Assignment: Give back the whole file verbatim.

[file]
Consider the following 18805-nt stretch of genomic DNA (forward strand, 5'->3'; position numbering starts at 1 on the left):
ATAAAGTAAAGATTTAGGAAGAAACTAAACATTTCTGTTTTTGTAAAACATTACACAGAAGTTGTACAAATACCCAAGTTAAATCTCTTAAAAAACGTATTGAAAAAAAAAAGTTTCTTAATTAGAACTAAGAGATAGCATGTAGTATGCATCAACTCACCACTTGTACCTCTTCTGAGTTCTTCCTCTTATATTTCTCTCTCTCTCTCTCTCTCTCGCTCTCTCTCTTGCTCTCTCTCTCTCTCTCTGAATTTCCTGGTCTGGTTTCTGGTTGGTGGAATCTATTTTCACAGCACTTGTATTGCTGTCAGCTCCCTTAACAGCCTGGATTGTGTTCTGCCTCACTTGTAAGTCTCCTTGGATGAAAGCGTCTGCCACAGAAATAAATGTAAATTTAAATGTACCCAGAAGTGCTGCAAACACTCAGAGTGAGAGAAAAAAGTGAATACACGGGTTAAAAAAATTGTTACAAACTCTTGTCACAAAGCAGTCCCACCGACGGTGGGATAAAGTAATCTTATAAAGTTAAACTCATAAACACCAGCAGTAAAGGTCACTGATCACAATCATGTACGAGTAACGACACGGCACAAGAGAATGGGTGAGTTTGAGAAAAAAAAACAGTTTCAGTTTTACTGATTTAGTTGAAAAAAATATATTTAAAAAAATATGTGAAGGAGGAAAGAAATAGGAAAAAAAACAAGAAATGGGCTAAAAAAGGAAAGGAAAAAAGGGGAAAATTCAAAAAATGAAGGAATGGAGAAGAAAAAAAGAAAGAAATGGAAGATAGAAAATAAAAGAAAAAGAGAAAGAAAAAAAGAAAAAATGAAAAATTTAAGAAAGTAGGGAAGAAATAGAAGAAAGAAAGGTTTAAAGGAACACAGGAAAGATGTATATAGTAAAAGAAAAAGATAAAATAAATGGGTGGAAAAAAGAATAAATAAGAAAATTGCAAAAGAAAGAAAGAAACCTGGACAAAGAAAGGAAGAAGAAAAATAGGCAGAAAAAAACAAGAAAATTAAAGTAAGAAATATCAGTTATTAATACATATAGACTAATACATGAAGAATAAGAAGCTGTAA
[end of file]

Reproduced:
Consider the following 18805-nt stretch of genomic DNA (forward strand, 5'->3'; position numbering starts at 1 on the left):
ATAAAGTAAAGATTTAGGAAGAAACTAAACATTTCTGTTTTTGTAAAACATTACACAGAAGTTGTACAAATACCCAAGTTAAATCTCTTAAAAAACGTATTGAAAAAAAAAAGTTTCTTAATTAGAACTAAGAGATAGCATGTAGTATGCATCAACTCACCACTTGTACCTCTTCTGAGTTCTTCCTCTTATATTTCTCTCTCTCTCTCTCTCTCTCGCTCTCTCTCTTGCTCTCTCTCTCTCTCTCTGAATTTCCTGGTCTGGTTTCTGGTTGGTGGAATCTATTTTCACAGCACTTGTATTGCTGTCAGCTCCCTTAACAGCCTGGATTGTGTTCTGCCTCACTTGTAAGTCTCCTTGGATGAAAGCGTCTGCCACAGAAATAAATGTAAATTTAAATGTACCCAGAAGTGCTGCAAACACTCAGAGTGAGAGAAAAAAGTGAATACACGGGTTAAAAAAATTGTTACAAACTCTTGTCACAAAGCAGTCCCACCGACGGTGGGATAAAGTAATCTTATAAAGTTAAACTCATAAACACCAGCAGTAAAGGTCACTGATCACAATCATGTACGAGTAACGACACGGCACAAGAGAATGGGTGAGTTTGAGAAAAAAAAACAGTTTCAGTTTTACTGATTTAGTTGAAAAAAATATATTTAAAAAAATATGTGAAGGAGGAAAGAAATAGGAAAAAAAACAAGAAATGGGCTAAAAAAGGAAAGGAAAAAAGGGGAAAATTCAAAAAATGAAGGAATGGAGAAGAAAAAAAGAAAGAAATGGAAGATAGAAAATAAAAGAAAAAGAGAAAGAAAAAAAGAAAAAATGAAAAATTTAAGAAAGTAGGGAAGAAATAGAAGAAAGAAAGGTTTAAAGGAACACAGGAAAGATGTATATAGTAAAAGAAAAAGATAAAATAAATGGGTGGAAAAAAGAATAAATAAGAAAATTGCAAAAGAAAGAAAGAAACCTGGACAAAGAAAGGAAGAAGAAAAATAGGCAGAAAAAAACAAGAAAATTAAAGTAAGAAATATCAGTTATTAATACATATAGACTAATACATGAAGAATAAGAAGCTGTAA